Sight adjusting gradually, he heard music playing ceremoniously with laughter and joy emitting from the room. Grabbing a tray of hor d'oeuvres from the table, he beelined towards his target avoiding any eye contact or possibly worse, menial conversations with any of the snooty guests. A short, portly man stood there, deep in conversation, holding a cigar between his fingers and a shot of bourbon is his hand. Despite his genial features, he emitted an aristocratic persona next to the tall, sinewy man who appeared to be rough around the edges with a bouquet of whiskey spewing out of his stubbled face and borrowed suit as they stood there submerged in their conversation. Lex eavesdropped while walking around them, carrying the tray like an eagle swooping around its potential prey. They talked about arts and culture but above all value and commission acquired from it.
As the music ebbed and guests poured out of the mansion, giddy with joy and booze, Lex dropped his servile façade and followed Arthur Scott into the dark night. The night brought with it a whiff of adventure and fortune. Humming a song under his breath, Arthur let the alcoholic buzz and the full moon guide him home. An hour later, he reached his humble abode only to fall onto the floor with the alcohol sending him into a deep slumber. Striking his opportunity, Lex sneaked into the house, tiptoeing quietly, scanning the place for potential valuables most of all paintings. He cased every room while keeping track of the ghastly snores emerging from the doorway. As night inched towards dawn, he made his way to the last possible spot - the basement. Lights glowed all around as he pulled the strings in the middle of the stairs. The place was damp with mold rising out of bricks in walls, floor littered with paints and brushes. He had to be careful not to step on anything causing a terrible crash and burn his opportunity to steal the masterpiece. The room held a single canvas covered in cloth. Feeling his luck striking him, he pulled the cloth to reveal the painting he had set his eyes on for years.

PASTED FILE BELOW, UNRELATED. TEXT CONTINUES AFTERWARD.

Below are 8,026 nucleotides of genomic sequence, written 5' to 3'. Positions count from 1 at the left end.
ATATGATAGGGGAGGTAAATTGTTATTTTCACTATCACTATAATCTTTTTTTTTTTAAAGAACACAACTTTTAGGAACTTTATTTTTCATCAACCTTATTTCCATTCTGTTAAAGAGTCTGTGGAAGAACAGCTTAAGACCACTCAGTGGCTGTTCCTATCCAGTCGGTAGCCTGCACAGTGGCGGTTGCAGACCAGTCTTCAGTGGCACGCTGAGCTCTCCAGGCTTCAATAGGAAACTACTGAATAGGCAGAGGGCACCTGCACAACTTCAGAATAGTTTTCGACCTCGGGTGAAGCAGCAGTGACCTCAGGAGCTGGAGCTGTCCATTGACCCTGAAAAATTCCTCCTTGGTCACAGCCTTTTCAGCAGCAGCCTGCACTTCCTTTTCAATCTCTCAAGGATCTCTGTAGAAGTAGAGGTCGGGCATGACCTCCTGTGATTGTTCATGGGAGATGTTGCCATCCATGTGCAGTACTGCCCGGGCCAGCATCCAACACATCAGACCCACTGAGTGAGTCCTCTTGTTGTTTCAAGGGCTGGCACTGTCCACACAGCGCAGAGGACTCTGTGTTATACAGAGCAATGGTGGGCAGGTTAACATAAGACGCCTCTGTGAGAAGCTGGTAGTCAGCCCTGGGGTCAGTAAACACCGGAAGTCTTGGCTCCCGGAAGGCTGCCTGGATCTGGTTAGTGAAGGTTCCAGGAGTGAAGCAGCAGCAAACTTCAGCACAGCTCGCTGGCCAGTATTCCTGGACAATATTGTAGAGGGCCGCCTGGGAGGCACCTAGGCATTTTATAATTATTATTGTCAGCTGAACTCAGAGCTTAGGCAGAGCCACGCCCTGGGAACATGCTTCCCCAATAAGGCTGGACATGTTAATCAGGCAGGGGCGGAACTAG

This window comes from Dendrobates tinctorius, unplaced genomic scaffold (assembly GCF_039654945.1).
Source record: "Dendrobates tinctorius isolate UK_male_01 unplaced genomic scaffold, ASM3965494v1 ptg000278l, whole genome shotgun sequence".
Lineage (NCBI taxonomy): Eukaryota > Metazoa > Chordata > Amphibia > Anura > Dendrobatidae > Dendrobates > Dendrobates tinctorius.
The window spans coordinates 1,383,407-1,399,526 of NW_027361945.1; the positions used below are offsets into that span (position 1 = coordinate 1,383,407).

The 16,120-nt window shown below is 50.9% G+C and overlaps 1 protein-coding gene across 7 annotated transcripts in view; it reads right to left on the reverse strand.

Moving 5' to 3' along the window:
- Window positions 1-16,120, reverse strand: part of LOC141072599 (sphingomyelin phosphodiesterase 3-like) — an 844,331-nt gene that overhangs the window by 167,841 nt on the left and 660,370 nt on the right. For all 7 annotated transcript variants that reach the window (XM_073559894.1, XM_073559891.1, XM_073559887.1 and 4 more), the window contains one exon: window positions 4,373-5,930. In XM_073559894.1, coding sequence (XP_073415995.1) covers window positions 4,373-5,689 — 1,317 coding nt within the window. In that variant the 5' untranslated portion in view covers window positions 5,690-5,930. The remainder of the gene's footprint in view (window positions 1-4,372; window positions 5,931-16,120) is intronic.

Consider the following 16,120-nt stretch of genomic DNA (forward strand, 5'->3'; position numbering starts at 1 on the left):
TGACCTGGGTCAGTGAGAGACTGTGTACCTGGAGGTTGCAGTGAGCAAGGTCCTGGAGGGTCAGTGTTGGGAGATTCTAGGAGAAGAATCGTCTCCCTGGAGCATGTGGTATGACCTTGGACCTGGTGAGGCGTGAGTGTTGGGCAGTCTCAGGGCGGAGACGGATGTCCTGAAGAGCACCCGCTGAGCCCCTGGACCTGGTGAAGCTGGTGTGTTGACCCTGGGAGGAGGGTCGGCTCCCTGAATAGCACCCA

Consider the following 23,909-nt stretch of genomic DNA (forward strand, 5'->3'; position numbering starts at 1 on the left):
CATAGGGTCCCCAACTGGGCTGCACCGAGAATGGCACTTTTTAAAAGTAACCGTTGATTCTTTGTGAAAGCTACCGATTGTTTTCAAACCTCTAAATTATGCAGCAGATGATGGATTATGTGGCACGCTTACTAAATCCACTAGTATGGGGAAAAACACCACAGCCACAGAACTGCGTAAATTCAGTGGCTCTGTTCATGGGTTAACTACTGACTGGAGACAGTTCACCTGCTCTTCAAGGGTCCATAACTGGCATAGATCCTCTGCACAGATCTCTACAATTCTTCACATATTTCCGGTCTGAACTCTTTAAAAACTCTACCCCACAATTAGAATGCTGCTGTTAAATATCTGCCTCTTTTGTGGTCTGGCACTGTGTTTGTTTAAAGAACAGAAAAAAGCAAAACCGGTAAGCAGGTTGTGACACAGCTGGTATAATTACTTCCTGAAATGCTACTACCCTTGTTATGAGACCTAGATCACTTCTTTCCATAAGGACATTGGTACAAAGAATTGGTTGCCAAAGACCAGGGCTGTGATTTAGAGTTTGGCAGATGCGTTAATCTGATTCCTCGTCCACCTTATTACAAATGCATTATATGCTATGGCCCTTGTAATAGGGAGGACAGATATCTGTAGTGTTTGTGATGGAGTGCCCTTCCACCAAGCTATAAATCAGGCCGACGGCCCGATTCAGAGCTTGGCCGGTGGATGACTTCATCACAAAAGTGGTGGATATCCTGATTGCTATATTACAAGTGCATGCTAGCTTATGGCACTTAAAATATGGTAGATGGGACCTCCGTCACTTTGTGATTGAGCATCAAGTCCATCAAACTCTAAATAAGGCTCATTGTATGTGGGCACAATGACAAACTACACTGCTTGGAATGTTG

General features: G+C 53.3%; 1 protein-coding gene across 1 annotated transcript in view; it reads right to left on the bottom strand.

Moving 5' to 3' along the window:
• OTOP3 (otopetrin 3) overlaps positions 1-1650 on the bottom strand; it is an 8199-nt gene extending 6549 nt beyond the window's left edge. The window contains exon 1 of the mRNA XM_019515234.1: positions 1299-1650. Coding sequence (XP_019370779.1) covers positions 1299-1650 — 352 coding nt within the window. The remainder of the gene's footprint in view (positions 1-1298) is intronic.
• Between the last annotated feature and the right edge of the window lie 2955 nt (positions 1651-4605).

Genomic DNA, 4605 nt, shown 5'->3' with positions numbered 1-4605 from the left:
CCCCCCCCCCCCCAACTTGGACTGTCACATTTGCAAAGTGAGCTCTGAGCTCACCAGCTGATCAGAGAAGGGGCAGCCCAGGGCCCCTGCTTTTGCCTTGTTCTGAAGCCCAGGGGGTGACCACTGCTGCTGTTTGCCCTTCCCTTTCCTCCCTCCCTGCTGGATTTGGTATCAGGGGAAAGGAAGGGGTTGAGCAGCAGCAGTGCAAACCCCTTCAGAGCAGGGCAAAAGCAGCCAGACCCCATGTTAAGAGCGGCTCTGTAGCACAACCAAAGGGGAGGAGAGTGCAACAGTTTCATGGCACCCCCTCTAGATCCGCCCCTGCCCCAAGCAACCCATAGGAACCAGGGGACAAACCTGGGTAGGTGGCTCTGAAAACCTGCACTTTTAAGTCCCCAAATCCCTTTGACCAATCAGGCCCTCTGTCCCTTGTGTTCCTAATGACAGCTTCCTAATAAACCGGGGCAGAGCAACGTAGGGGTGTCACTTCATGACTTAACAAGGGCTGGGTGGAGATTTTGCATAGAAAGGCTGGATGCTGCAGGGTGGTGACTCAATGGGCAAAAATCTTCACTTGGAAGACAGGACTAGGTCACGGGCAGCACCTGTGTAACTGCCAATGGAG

It sat there unfinished. Angels and spirits stood there gazing at a horse but no one rode it. It stood alone beneath the tree appearing abandoned and lonely without the rider. Staring at the unfinished piece of art, Lex figured he miscalculated his time of arrival. His research had showed him the perfect date and time of the artwork. What could have possibly gone wrong? As he stood there puzzled with knitted brows, trying to figure out his error, sun rose over the sky streaming its golden rays through the window and over the painting, bringing white blurring lights around him. What looked like blinding comets were angels and spirits flying around him, as they rose out of the painting grabbing him by the soul, carrying his spirit away with them.
Sunlight permeated the house with warmth, waking Arthur up from his stupor. Memories of last night flooded in, conversation filled with opportunities for potential fame and fortune broke his inebriation hurling him to the basement. To his amazement, the painting stood finished on the canvas while morning breeze blew ashes and dust out the window into the air. The painting had become a masterpiece.
Decades and centuries down the time, it stood on museum walls and in Victorian mansions as people from all over the world came to catch a glimpse of Sir Lancelot. And with it stood the soul of Alexander Lancing riding towards Camelot with angels for eternity and forever.
Priyanka Nawathe currently lives in Chicago. She writes stories in different genres with magical realism and speculative fiction. Her work has been published in Thrice Fiction, Inkitt and Storybird.